June 6, 2019

5G ranks above AI in digital transformation for industrial companies

By Robert Scammell

Industrial companies see 5G as one of the most important technologies for digital transformation over the next five years, ranking it above artificial intelligence (AI).

That’s according to a report by French consultancy firm Capgemini, which surveyed over 800 executives from industrial companies spanning 12 countries and 11 sub-sectors, such as aerospace & defence, automotive and logistics. In addition to this, it surveyed 150 telecom executives from the same countries.

Of these, 75% said 5G is a key enabler for digital transformation, 2% ahead of advanced automation, such as drones. 66% of industrial companies see AI and machine learning as a key enabler of their digital transformation.

Several operators, such as EE and Verizon, have had small rollouts of the next-generation of cellular technology, but 5G is still very much in its nascent stage.

It is expected to substantially improve mobile internet speed and reduce latency, in turn improving the capabilities of internet-connected devices, from driverless cars to industrial machines.

Although an emerging technology, industrial companies are confident in its potential, with 65% of those surveyed responding that they plan to implement 5G within two years of it becoming available. Industrial companies believe that 5G will bring security (54%) and operational advantages (52%).

5G digital transformation: Security and autonomy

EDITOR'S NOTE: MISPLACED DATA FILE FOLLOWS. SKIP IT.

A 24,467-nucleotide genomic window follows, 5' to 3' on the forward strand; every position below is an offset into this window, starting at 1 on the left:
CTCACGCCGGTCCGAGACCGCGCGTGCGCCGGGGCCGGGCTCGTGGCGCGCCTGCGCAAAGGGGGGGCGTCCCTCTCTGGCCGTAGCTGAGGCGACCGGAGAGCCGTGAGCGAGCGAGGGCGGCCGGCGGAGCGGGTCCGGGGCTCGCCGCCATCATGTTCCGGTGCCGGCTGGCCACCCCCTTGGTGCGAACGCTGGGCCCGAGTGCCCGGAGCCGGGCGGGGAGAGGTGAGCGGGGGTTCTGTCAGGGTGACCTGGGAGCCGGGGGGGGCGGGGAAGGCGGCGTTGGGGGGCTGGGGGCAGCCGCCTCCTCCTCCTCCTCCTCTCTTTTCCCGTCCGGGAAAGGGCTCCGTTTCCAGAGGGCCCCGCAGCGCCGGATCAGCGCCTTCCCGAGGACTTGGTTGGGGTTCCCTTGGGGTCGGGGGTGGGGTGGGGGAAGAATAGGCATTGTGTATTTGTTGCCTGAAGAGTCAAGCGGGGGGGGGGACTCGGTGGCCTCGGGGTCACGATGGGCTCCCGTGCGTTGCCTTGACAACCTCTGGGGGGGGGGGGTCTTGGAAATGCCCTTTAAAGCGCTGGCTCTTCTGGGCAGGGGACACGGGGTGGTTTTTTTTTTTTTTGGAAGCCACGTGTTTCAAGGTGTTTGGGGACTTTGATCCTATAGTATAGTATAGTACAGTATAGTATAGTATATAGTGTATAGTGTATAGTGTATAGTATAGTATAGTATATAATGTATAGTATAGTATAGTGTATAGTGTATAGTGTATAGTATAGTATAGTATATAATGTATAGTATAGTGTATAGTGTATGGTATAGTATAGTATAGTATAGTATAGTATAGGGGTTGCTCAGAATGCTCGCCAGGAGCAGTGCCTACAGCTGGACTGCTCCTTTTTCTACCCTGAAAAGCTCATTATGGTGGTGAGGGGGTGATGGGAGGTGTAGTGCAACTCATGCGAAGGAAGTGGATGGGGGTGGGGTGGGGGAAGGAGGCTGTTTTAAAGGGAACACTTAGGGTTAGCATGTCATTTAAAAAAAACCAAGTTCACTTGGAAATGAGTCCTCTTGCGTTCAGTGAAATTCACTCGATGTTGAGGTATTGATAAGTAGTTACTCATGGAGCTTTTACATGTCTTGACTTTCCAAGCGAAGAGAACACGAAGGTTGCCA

“This research makes it clear that industrial companies are confident about the benefits of 5G before it has even come to market,” said Pierre Fortier, principal consultant in Telecom, Media and Technology at Capgemini Invent.

“That said, 5G is an emerging technology and there will be many challenges to overcome before it is ready to be deployed at scale. Co-innovation between industrial companies and the telco ecosystem, in the form of pilots and open experimentation platforms, will be essential to create win-win business, service and operating models that will foster 5G adoption.”

The only technology to rank higher than 5G for digital transformation was cloud computing (84%). Additive manufacturing, also known as 3D printing, was deemed the least important technology for digital transformation at 55%.

One-third (33%) of industrial companies say they plan to apply for their own 5G license, rather than relying on telecom operators, favouring greater security and autonomy.

“As a solution provider and a manufacturer, we are monitoring the 5G landscape closely and we believe there are multiple benefits to holding our own license,” said Gunther May, head of technology and innovation, Business Unit Automation and Electrification at Bosch Rexroth AG.

“It would allow us to be in full control of our 5G strategy by giving us the freedom to either deploy the network alone or with a telecom operator.”

Read more: There’s more to 5G than speed: Why network slicing could be a game changer

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